DETAILED DESCRIPTION OF THE PREFERRED EMBODIMENTS Reference is now made to FIG. 1 of the drawing which shows the portable repair apparatus 10 of this invention mounted upon any type of equipment 12 such as an aircraft in which there is damage to the outer skin surface 14. The portable repair apparatus 10 shown in FIG. 1 is utilized when one atmosphere or less of pressure is required to secure a repair patch to the damaged area 16 in the outer skin surface 14. Any suitable repair patch 18 such as a titanium foil doubler patch may be utilized in conjunction with the repair apparatus 10 of this invention. The repair patch is positioned over the damaged area 16 before mounting of repair apparatus 10 takes place.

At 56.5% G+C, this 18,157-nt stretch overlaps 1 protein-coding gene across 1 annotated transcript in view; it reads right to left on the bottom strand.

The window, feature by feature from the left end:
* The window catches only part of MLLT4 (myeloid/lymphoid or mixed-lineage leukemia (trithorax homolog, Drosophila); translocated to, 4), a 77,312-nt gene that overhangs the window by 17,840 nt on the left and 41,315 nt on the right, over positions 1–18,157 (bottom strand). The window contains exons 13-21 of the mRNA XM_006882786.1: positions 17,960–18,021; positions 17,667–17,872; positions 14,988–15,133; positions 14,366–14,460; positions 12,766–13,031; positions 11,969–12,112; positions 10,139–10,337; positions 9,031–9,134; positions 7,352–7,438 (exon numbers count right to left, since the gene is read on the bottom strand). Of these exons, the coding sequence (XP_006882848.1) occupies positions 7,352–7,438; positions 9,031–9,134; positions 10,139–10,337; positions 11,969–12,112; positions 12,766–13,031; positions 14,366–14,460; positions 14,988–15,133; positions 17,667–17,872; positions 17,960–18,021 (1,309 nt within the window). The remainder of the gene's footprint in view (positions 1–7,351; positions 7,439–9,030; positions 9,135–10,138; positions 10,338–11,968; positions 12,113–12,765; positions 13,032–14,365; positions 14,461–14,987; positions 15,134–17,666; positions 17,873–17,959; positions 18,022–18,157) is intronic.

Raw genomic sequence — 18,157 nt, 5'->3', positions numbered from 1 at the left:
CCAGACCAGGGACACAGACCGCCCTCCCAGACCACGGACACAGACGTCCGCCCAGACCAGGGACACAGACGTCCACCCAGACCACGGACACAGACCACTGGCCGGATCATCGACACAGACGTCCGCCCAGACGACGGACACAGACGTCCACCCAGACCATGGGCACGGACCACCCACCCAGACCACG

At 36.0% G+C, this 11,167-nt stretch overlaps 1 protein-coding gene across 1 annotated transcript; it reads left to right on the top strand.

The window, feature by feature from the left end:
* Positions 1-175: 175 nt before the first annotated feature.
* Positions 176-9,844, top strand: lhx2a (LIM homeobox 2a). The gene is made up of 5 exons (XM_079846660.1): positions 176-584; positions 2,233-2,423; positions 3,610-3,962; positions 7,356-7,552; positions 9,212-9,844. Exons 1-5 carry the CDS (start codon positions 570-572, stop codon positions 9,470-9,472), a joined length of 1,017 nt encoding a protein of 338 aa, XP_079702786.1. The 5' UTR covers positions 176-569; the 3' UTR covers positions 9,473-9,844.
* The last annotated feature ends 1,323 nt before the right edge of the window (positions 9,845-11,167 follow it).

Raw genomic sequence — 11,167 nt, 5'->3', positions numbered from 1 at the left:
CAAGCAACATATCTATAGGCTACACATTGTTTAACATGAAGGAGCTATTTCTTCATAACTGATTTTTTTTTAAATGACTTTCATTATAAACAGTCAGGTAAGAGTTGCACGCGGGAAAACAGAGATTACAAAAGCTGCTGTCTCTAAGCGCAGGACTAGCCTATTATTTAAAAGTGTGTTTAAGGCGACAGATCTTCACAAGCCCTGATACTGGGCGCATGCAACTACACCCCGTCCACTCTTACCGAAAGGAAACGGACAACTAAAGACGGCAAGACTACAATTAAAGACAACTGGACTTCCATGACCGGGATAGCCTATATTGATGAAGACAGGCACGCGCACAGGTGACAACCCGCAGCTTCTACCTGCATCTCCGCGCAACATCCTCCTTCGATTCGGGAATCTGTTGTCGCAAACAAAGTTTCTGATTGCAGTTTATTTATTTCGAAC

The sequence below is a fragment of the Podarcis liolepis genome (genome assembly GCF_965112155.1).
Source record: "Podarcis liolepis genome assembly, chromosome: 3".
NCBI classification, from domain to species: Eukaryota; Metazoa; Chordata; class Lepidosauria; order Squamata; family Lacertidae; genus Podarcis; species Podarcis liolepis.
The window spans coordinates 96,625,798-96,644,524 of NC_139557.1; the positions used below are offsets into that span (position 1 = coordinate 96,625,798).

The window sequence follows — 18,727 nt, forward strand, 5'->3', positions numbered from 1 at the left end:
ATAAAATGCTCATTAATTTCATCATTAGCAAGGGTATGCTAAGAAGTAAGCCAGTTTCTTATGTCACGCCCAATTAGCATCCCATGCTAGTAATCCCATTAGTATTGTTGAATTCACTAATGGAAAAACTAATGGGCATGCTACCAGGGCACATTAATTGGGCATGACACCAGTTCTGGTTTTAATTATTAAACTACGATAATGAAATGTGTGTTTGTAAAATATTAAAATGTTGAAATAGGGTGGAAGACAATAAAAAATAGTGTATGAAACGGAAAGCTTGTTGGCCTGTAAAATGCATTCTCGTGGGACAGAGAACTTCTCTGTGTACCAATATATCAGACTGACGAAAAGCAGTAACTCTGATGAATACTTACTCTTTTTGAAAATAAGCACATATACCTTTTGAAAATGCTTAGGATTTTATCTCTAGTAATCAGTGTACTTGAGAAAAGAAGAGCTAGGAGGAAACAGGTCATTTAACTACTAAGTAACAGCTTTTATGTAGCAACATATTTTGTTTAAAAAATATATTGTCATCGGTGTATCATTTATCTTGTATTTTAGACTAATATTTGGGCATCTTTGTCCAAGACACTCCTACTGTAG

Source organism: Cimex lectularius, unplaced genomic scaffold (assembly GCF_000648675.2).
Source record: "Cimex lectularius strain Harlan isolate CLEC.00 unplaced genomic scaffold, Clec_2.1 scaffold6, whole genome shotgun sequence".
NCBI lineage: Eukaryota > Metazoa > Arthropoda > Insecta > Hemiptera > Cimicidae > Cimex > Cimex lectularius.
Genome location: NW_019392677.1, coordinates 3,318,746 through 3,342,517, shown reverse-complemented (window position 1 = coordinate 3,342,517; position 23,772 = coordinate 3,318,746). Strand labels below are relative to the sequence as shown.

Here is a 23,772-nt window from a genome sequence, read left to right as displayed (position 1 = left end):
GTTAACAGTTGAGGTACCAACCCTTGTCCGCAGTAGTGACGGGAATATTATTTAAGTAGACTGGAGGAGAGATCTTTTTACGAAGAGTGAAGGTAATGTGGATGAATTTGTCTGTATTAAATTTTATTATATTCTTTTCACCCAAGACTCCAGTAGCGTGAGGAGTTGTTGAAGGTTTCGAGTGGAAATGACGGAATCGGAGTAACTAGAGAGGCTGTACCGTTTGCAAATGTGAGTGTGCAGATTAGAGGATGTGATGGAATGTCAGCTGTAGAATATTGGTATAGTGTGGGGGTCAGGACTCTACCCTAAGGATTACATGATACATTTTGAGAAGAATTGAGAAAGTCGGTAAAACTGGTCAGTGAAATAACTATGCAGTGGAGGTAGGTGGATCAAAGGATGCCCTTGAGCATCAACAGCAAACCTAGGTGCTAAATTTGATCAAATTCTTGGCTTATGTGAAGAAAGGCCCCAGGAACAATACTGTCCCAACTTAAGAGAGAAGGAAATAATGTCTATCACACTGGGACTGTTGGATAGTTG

The repair apparatus 10 of the present invention is made up of a vacuum chamber 20 enclosed by a flexible diaphragm 22 made of any suitable material such as rubber. A heating coil 24 is embedded within diaphragm 22 and is connected to any conventional electrical source not shown. Chamber 20 further has an outlet 26 at one end thereof connected to any suitable vacuum source (not shown). Upon the placement of the portable repair apparatus 10 over the damaged area 16 of the equipment to be repaired, a vacuum is created within chamber 20 in order to form a seal between fiange 28 and the outer skin surface 14 of equipment 12. This vacuum within chamber 20 causes the diaphragm 22 to be drawn upon the repair patch 18 and to furthermore conform to any curvature within surface 14. A pressure of one atmosphere may be exerted upon patch 18 in this manner. This pressure in conjunction with the heat supplied through coils 24 causes a bonding action to take place between the outer skin surface 14 and the repair patch 18 which is sufiicient to repair the damage 16 therein.